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Jul 28, 2014

Already twice this month, I've read a handy little free book for guys called Semper Virilis: A Roadmap to Manhood in the 21st Century (ladies, just forward it to the dude in your life).

It was written by Brett McKay, a guest on today's podcast and founder of the Art of Manliness, a website which I religiously read. In one section of Semper Virilis, Brett introduces Theodore Roosevelt.

This struck close to my heart, since Roosevelt was one of my favorite Presidents (and from a physical virility and workout standpoint, in pretty stark contrast to this guy). Here's what Brett has to say about Roosevelt:


"...Theodore Roosevelt was born to a wealthy family in New York City. The Roosevelts enjoyed comforts and conveniences in their 19th century brownstone that most Americans wouldn’t see until several decades later. When the Civil War tore America apart, Teddy’s father had more than enough money to pay for a substitute and thus avoid a draft into the Union Army.

If you were to judge the trajectory of TR’s life based on the first ten years of it, you’d probably guess that he’d end up as a smart and capable, but physically weak, natural history professor at some Ivy League university. Roosevelt could have easily settled into a life of cosmopolitan comfort.

But after a stern talk from his father, young Teddy chose a different path for himself.

He chose the hard way. What he called “the strenuous life.”

In Teddy’s time, the standards of male honor largely revolved around virtues like integrity and industry – being a good man. And Roosevelt kept this code to a T. But he didn’t want to just be a good man, he wanted to be good at being a man, too.

It was a goal he actively pursued.

His adolescence was spent exercising and building up his once frail body. He took up boxing in college and became a competitive fighter. During winter breaks in school, he’d go up to Maine and hunt with the famous guide and timberman Bill Sewell. After his wife and mother died on the same night, instead of wallowing in grief and despair, Roosevelt headed out to the badlands of the Dakotas to take up cattle ranching. Despite being a four-eyed “dude” from back east, Roosevelt quickly earned the respect of rough and hard cowboys by showing he could pull his own weight and wasn’t afraid to jump into the fray: he cleared out stables himself without complaint; he captured a posse of horse thieves after tailing them for 3 days in subzero weather; he knocked out a gun-wielding loudmouth with 3 dynamite punches.

By striving to live the hard way in his younger years, Roosevelt armed himself with the fire and fight he needed to succeed in the political, social, and intellectual challenges of his later life. Even as a middle-aged U.S. president, Roosevelt didn’t let up on his dedication to testing himself and living the strenuous life; he took part in judo and boxing matches in the White House and punctuated his schedule with hunting, skinny dips in the Potomac, and brisk hikes. He stayed ever ready for whatever adventures and exploits might await him.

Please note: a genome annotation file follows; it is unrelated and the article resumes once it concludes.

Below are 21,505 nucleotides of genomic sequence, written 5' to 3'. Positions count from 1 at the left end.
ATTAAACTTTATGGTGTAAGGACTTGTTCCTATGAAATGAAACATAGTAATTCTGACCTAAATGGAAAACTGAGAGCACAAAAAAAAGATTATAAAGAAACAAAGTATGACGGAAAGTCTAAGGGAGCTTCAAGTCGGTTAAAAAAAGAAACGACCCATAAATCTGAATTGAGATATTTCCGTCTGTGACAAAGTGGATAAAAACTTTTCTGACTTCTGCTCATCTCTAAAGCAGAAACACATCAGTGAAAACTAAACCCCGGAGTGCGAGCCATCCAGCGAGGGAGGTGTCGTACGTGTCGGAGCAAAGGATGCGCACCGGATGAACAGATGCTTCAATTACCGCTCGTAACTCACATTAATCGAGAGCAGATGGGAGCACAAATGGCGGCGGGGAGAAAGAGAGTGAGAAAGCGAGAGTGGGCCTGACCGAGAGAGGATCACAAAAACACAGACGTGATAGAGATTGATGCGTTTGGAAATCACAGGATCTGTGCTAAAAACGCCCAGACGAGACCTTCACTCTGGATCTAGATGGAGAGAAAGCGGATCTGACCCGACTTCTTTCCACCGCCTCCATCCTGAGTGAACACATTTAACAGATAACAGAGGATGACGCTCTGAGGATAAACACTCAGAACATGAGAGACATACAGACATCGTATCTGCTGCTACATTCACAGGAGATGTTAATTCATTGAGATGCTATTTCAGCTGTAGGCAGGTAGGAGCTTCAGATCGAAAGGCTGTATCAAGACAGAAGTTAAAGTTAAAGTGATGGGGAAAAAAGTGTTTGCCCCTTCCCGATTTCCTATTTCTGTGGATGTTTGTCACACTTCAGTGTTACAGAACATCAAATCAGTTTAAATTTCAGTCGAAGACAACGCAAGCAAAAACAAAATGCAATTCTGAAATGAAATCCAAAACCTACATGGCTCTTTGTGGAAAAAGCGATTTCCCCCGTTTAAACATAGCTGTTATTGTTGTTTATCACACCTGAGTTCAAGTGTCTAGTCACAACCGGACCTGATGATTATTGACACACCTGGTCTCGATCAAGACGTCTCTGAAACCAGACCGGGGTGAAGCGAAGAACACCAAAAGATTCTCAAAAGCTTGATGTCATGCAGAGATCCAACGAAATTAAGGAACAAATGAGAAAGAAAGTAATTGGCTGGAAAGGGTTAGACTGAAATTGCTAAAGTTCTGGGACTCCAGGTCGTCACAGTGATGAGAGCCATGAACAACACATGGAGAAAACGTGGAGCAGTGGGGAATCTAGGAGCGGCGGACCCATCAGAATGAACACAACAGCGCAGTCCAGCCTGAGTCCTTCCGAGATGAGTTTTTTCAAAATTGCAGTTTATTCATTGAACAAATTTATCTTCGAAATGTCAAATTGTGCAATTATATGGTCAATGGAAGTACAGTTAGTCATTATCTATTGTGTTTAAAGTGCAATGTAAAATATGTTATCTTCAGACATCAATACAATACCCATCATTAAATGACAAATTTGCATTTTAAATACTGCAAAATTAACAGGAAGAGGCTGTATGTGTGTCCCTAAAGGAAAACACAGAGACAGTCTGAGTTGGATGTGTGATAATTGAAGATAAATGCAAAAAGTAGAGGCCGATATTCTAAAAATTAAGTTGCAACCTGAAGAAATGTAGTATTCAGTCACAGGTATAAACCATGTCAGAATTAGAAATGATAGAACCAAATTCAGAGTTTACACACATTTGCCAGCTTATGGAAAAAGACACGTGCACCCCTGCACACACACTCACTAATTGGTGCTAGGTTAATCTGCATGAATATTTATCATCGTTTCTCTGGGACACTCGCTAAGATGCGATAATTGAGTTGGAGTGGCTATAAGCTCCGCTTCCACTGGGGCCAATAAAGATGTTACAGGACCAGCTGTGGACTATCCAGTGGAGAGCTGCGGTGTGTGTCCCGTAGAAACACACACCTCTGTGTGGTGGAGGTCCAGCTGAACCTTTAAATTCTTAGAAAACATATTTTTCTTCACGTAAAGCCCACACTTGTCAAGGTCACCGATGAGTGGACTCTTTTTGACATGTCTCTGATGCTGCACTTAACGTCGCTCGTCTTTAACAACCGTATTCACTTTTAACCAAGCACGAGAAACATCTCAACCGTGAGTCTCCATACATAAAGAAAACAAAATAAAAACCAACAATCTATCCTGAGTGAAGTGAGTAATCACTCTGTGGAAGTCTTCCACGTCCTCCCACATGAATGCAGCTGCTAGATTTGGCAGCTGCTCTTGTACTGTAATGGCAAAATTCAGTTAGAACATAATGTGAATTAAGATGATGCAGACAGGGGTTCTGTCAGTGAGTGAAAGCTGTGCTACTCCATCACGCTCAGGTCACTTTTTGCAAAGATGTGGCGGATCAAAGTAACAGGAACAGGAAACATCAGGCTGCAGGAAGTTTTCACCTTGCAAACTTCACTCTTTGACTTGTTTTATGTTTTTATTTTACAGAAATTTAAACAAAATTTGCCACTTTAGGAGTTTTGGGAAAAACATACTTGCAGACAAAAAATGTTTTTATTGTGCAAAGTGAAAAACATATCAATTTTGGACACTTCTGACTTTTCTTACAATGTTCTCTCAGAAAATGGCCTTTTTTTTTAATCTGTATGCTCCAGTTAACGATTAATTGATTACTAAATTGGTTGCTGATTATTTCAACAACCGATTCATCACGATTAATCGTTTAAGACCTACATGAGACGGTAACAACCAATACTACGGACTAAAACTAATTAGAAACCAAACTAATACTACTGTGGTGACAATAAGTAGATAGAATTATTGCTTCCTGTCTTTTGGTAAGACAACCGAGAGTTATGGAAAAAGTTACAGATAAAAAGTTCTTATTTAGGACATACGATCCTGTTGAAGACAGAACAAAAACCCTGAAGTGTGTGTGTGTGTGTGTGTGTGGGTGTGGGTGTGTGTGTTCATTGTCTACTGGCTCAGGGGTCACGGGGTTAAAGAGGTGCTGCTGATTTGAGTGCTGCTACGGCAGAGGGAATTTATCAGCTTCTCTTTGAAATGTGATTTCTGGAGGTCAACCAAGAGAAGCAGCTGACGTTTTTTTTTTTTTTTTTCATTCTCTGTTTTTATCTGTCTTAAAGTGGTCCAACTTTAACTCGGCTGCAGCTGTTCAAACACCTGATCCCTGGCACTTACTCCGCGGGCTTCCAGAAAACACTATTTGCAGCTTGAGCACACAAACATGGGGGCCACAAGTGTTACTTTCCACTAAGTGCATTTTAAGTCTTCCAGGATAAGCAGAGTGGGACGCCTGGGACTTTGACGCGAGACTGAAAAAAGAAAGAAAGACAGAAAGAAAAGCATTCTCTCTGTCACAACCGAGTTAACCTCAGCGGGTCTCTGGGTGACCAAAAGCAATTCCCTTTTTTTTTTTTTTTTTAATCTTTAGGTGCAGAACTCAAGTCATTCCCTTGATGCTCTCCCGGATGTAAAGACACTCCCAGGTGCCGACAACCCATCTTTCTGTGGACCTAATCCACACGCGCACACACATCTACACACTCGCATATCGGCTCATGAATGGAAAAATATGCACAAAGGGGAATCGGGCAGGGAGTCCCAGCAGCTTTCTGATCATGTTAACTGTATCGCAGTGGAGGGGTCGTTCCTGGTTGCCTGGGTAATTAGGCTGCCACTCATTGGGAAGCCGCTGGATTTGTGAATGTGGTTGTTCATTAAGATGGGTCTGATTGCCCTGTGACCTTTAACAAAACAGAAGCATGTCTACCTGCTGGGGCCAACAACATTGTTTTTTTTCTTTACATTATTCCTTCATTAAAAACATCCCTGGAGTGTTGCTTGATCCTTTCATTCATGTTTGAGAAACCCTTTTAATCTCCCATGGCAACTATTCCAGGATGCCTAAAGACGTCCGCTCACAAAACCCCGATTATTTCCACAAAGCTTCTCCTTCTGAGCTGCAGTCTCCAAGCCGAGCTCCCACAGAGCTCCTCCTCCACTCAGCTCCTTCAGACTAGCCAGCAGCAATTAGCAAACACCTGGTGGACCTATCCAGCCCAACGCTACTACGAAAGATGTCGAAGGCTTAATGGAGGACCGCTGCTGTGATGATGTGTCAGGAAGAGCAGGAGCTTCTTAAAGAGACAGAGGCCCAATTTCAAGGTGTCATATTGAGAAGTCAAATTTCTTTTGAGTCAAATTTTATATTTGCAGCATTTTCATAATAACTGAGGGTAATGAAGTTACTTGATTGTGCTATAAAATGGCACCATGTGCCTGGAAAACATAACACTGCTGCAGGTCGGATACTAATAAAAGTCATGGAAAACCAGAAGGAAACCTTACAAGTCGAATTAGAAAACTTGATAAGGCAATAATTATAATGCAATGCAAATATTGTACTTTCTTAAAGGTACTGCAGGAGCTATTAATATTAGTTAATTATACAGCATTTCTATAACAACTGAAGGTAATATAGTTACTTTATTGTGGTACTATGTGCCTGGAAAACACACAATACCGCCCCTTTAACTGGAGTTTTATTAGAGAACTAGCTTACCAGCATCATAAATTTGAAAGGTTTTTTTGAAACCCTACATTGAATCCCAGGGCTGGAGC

And what exploits they were. Roosevelt served as police commissioner, governor, assistant secretary of the navy, and president (the youngest ever to assume the office). When war broke out with Spain in Cuba, Roosevelt put together his own volunteer unit and led them in a charge up San Juan Hill. He was a devoted husband and father of six children. He read tens of thousands of books and penned 35 of his own. After his days as President were over, he set out on an expedition to explore an uncharted part of the Amazon River and nearly died in the process.

All throughout his life, Roosevelt had the choice to reject the masculine code, but he never did. He sought to ever challenge himself “in the arena” and to always “carry his own pack.”

Some historical commentators chalk up Roosevelt’s obsession with the strenuous life to a symptom of the “male anxiety” that many 19th century urban men faced in America. It was the age of machines and steam and a man’s place in society was being questioned: What was the use of masculine strength when new machines could do the work of twenty men? With the frontier closed, what use was there for the old pioneer qualities of ruggedness and self-reliance?

Sound familiar?

Roosevelt and other men of his time ignored the hand-wringing and deliberately chose to live by the code of men even though it wasn’t demanded of them.

I think that’s why I and so many modern men admire Teddy Roosevelt. He showed that it’s possible to live in our modern world of luxury and comfort, but not be softened by it. He showed us that you could proactively choose to be good at being a man even when your surroundings or culture aren’t conducive to exercising your innate masculinity.

In short, TR showed us that it’s possible to live in civilization but not be of it..."


Good stuff. This is the kind of writing that inspires me to go do sandbags, car pushes, tire flips and sledgehammers - which new research shows gets you just as much results as hitting the fancy Nautilus machines at the health club (and is way more fun).

Go read Semper Virilis to get more.And if you have questions, comments or feedback about today's podcast, the 3P's of becoming a man, leave your thoughts at!